A panel of social-media monitoring experts discussed keys to tracking possible threats through the Web during the “Social Media Monitoring Analytics for Executive Protection and Event Security” session on Tuesday afternoon. Panelists Bryan Ware of Haystax Technology, LLC, D. C. Page of Andrews International, and Ron Brooks of Brooks Bawden LLC, each discussed their experiences in mining data from the Internet to detect potential threats to individuals and events.
Social-media monitoring companies use both computer algorithms and analytical experts to search social media content for possible threats, and Ware said these companies should focus on incorporating monitoring and analysis into a comprehensive protective portfolio. Many automated data-mining services are too broad and capture more information than can be effectively analyzed. There is so much content produced every minute that humans alone can’t keep up with it all, Ware said.
Ware spoke about the trends behind the staggering rise in social media use. The proliferation of smartphones has boosted social media because it gives marginalized groups, such as elderly or low-income people, access to the sites. This increase gives data mining programs more information to work with, but makes it much more difficult to find legitimate, important information among the millions of messages produced every day, Ware explained.
Brooks discussed the use of social media to locate threats to the supply chain, community events, and controversial organizations. Social media monitoring is often like looking for a grain of sand in oceans of data, and although analysts may want to look at every piece of data, that is not possible. That’s why it’s important to rely on targeted keyword searches, Brooks stated. However, as monitoring systems become more specific and thorough in searching for threats, it’s important to balance the need for that information with privacy concerns, he said.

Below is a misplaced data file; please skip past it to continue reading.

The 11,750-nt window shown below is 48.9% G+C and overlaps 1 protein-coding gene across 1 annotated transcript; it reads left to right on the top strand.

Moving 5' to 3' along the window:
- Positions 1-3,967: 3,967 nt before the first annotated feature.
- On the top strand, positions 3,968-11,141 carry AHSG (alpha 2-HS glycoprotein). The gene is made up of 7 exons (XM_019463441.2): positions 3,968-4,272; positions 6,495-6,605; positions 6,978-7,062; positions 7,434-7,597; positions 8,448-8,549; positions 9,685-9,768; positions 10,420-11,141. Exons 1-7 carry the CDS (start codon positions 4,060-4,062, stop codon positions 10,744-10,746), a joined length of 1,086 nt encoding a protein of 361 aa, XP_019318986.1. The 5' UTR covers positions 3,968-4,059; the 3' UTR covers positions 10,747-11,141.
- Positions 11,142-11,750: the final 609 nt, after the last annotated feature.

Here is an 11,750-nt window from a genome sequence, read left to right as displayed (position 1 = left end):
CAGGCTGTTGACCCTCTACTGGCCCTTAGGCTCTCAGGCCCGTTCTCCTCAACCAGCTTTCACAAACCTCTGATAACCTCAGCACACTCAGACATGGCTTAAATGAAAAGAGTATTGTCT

One way for monitoring services to keep up with all the content is to focus on real-time monitoring and on trying to predict a person’s behavior before it escalates into an imminent threat. For example, analysts followed the social media content of a man who was planning to shoot police. They tracked when and where he bought guns, where he said he was going to commit the crime and how he was getting there, and were able to work with law enforcement to capture the man before he could execute his plan.
All three experts agreed that a combination of automated data-mining, human analysis, and targeted searches for specific keywords could make the ocean of information more manageable and help mitigate threats before they become realities.
On Tuesday, Thomas Bobkowski, director of school safety and security for Greenwich Public Schools (GPS) in Newtown, Connecticut, took part in “Lessons Learned From Sandy Hook: A CPTED Case Study of Greenwich, Connecticut” with Randy Atlas, CPP, president of Atlas Safety & Security Design, Inc.
Bobkowski said that he had taken the day off from work on December 14, 2012, when he received an alert on his phone that Sandy Hook Elementary was on lockdown. He received the message because even though his children no longer attended the school, he’d never removed himself from the lockdown notification list.
As a school security professional who had recently made changes to the school security in the GPS district, Bobkowski was curious about how they were handling a lockdown and he decided to drive over to the school to see what was going on. Five minutes later, he found himself entering an active-shooter situation and assisting local law enforcement in setting up a barrier to keep anxious parents back from the scene.
By the end of the day, 27 people, including the shooter and 20 children, were dead, and schools around the nation were changing the way they thought about school security. The ideas they were discussing were measures that GPS had already taken under Bobkowski’s direction after he attended the three-day Facility Security Design Workshop, sponsored by the ASIS Security Architecture and Engineering Council.
It is particularly important for schools to have a controllable main entrance. “The biggest fight I have with administration is where the front door is,” Atlas said. He recommends that it be near administration offices so it can be monitored by staff located there. All other doors should be locked at all times from the outside against those who may try to enter.
GPS adopted this and went one step further by standardizing all of the doors throughout the entire district and installing a patented locking system by Assa Abloy. Teachers and staff each receive a key that can lock any door in the system from the inside of a room, but can only unlock certain doors. Those who are assigned keys are not allowed to make copies. If a key is lost, it must be reported to Bobkowski.
Bobkowski also recommended that vehicles should be disallowed from parking next to school buildings. “We’ve had a situation where a car was on fire and now the building is on fire too,” he said.